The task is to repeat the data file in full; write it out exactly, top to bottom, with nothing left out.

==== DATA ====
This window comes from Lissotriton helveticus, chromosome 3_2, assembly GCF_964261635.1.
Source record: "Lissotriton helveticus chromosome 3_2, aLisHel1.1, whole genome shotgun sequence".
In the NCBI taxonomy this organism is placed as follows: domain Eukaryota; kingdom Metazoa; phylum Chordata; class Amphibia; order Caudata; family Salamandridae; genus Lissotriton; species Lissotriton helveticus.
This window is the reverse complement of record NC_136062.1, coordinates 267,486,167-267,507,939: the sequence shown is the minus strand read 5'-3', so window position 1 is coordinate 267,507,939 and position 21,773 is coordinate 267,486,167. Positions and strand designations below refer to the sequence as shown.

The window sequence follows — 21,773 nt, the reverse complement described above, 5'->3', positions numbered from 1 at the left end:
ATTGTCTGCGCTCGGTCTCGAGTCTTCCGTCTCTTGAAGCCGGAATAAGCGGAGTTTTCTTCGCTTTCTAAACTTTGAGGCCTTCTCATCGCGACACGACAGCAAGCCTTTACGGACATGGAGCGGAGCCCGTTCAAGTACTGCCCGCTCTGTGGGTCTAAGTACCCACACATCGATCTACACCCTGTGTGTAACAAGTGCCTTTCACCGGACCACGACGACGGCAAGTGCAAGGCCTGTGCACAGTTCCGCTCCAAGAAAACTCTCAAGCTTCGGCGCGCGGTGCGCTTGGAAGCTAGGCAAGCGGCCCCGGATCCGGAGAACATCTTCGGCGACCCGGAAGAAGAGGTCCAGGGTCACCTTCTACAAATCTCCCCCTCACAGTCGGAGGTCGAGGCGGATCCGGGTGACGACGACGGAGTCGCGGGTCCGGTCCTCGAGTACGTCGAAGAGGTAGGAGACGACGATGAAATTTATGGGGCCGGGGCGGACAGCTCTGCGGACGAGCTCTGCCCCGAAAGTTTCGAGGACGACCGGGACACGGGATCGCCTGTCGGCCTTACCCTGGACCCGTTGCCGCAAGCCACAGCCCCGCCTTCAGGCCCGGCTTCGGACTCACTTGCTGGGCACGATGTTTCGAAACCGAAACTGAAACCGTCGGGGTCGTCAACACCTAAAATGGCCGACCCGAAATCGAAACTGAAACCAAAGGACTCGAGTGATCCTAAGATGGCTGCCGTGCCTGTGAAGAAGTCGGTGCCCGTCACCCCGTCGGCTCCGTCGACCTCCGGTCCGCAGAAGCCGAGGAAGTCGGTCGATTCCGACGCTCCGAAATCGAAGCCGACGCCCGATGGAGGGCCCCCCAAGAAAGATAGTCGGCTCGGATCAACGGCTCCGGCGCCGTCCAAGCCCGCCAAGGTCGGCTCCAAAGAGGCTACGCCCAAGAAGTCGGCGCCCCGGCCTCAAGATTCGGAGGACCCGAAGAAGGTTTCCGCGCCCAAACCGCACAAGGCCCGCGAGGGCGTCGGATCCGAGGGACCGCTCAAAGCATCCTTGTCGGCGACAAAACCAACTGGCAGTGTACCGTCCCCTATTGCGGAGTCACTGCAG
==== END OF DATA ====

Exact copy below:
This window comes from Lissotriton helveticus, chromosome 3_2, assembly GCF_964261635.1.
Source record: "Lissotriton helveticus chromosome 3_2, aLisHel1.1, whole genome shotgun sequence".
In the NCBI taxonomy this organism is placed as follows: domain Eukaryota; kingdom Metazoa; phylum Chordata; class Amphibia; order Caudata; family Salamandridae; genus Lissotriton; species Lissotriton helveticus.
This window is the reverse complement of record NC_136062.1, coordinates 267,486,167-267,507,939: the sequence shown is the minus strand read 5'-3', so window position 1 is coordinate 267,507,939 and position 21,773 is coordinate 267,486,167. Positions and strand designations below refer to the sequence as shown.

The window sequence follows — 21,773 nt, the reverse complement described above, 5'->3', positions numbered from 1 at the left end:
ATTGTCTGCGCTCGGTCTCGAGTCTTCCGTCTCTTGAAGCCGGAATAAGCGGAGTTTTCTTCGCTTTCTAAACTTTGAGGCCTTCTCATCGCGACACGACAGCAAGCCTTTACGGACATGGAGCGGAGCCCGTTCAAGTACTGCCCGCTCTGTGGGTCTAAGTACCCACACATCGATCTACACCCTGTGTGTAACAAGTGCCTTTCACCGGACCACGACGACGGCAAGTGCAAGGCCTGTGCACAGTTCCGCTCCAAGAAAACTCTCAAGCTTCGGCGCGCGGTGCGCTTGGAAGCTAGGCAAGCGGCCCCGGATCCGGAGAACATCTTCGGCGACCCGGAAGAAGAGGTCCAGGGTCACCTTCTACAAATCTCCCCCTCACAGTCGGAGGTCGAGGCGGATCCGGGTGACGACGACGGAGTCGCGGGTCCGGTCCTCGAGTACGTCGAAGAGGTAGGAGACGACGATGAAATTTATGGGGCCGGGGCGGACAGCTCTGCGGACGAGCTCTGCCCCGAAAGTTTCGAGGACGACCGGGACACGGGATCGCCTGTCGGCCTTACCCTGGACCCGTTGCCGCAAGCCACAGCCCCGCCTTCAGGCCCGGCTTCGGACTCACTTGCTGGGCACGATGTTTCGAAACCGAAACTGAAACCGTCGGGGTCGTCAACACCTAAAATGGCCGACCCGAAATCGAAACTGAAACCAAAGGACTCGAGTGATCCTAAGATGGCTGCCGTGCCTGTGAAGAAGTCGGTGCCCGTCACCCCGTCGGCTCCGTCGACCTCCGGTCCGCAGAAGCCGAGGAAGTCGGTCGATTCCGACGCTCCGAAATCGAAGCCGACGCCCGATGGAGGGCCCCCCAAGAAAGATAGTCGGCTCGGATCAACGGCTCCGGCGCCGTCCAAGCCCGCCAAGGTCGGCTCCAAAGAGGCTACGCCCAAGAAGTCGGCGCCCCGGCCTCAAGATTCGGAGGACCCGAAGAAGGTTTCCGCGCCCAAACCGCACAAGGCCCGCGAGGGCGTCGGATCCGAGGGACCGCTCAAAGCATCCTTGTCGGCGACAAAACCAACTGGCAGTGTACCGTCCCCTATTGCGGAGTCACTGCAG